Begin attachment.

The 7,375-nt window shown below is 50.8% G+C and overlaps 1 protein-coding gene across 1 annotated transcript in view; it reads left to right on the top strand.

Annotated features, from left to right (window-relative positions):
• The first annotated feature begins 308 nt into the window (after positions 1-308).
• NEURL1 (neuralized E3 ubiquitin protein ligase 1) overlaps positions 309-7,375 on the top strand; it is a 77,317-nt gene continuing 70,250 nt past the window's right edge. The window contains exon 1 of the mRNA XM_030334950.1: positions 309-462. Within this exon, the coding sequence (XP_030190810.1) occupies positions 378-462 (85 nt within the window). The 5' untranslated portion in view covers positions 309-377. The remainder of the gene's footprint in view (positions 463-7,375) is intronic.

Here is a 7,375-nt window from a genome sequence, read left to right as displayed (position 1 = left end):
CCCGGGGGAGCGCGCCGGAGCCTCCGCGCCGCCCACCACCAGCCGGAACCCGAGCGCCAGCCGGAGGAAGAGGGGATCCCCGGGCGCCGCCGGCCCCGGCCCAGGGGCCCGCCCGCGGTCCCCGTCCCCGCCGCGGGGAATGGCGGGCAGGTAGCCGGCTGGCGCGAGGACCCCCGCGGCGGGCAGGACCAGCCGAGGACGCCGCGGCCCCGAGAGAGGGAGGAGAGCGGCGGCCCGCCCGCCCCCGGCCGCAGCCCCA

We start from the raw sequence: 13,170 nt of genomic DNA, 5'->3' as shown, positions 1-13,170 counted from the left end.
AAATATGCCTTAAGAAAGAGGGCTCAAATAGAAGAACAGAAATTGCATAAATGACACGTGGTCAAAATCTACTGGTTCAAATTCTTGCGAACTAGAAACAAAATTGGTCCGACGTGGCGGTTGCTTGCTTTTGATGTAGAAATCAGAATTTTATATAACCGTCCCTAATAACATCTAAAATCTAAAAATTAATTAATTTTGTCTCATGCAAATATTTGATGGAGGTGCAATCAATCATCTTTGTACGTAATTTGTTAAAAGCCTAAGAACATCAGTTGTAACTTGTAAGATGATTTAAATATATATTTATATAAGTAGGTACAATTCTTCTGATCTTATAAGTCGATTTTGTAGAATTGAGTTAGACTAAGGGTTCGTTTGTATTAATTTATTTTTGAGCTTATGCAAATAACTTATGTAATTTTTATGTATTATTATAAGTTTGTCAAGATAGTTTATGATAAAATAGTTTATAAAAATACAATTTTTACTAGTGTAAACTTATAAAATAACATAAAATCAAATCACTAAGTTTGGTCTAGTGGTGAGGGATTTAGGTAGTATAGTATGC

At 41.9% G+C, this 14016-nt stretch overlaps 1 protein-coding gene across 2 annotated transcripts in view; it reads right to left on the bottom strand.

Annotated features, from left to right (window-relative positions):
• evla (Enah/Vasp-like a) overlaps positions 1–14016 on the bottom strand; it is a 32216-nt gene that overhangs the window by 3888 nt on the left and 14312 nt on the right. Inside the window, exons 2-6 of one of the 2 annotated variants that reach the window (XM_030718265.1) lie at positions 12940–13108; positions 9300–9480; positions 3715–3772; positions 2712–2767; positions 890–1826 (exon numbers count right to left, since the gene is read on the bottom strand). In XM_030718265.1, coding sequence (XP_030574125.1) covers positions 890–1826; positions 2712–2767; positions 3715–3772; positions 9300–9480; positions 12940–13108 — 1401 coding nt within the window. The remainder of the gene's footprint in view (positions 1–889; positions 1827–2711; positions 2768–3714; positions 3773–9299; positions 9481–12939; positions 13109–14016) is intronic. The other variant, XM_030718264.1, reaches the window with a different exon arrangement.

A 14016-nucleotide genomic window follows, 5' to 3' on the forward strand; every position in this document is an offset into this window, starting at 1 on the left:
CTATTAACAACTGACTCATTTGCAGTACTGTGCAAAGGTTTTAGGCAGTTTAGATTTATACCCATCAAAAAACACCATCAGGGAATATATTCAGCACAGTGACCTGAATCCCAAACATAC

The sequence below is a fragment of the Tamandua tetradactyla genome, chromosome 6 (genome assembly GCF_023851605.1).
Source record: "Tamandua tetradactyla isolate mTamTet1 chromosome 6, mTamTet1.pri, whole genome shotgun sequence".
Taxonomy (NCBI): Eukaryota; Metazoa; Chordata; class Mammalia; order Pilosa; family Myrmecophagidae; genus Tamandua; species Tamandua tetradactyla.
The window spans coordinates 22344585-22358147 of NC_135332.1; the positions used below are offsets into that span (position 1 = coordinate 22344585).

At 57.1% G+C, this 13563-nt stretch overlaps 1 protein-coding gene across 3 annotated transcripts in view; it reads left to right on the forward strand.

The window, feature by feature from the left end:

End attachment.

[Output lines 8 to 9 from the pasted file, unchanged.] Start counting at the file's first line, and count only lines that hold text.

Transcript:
AAATATGCCTTAAGAAAGAGGGCTCAAATAGAAGAACAGAAATTGCATAAATGACACGTGGTCAAAATCTACTGGTTCAAATTCTTGCGAACTAGAAACAAAATTGGTCCGACGTGGCGGTTGCTTGCTTTTGATGTAGAAATCAGAATTTTATATAACCGTCCCTAATAACATCTAAAATCTAAAAATTAATTAATTTTGTCTCATGCAAATATTTGATGGAGGTGCAATCAATCATCTTTGTACGTAATTTGTTAAAAGCCTAAGAACATCAGTTGTAACTTGTAAGATGATTTAAATATATATTTATATAAGTAGGTACAATTCTTCTGATCTTATAAGTCGATTTTGTAGAATTGAGTTAGACTAAGGGTTCGTTTGTATTAATTTATTTTTGAGCTTATGCAAATAACTTATGTAATTTTTATGTATTATTATAAGTTTGTCAAGATAGTTTATGATAAAATAGTTTATAAAAATACAATTTTTACTAGTGTAAACTTATAAAATAACATAAAATCAAATCACTAAGTTTGGTCTAGTGGTGAGGGATTTAGGTAGTATAGTATGC

At 41.9% G+C, this 14016-nt stretch overlaps 1 protein-coding gene across 2 annotated transcripts in view; it reads right to left on the bottom strand.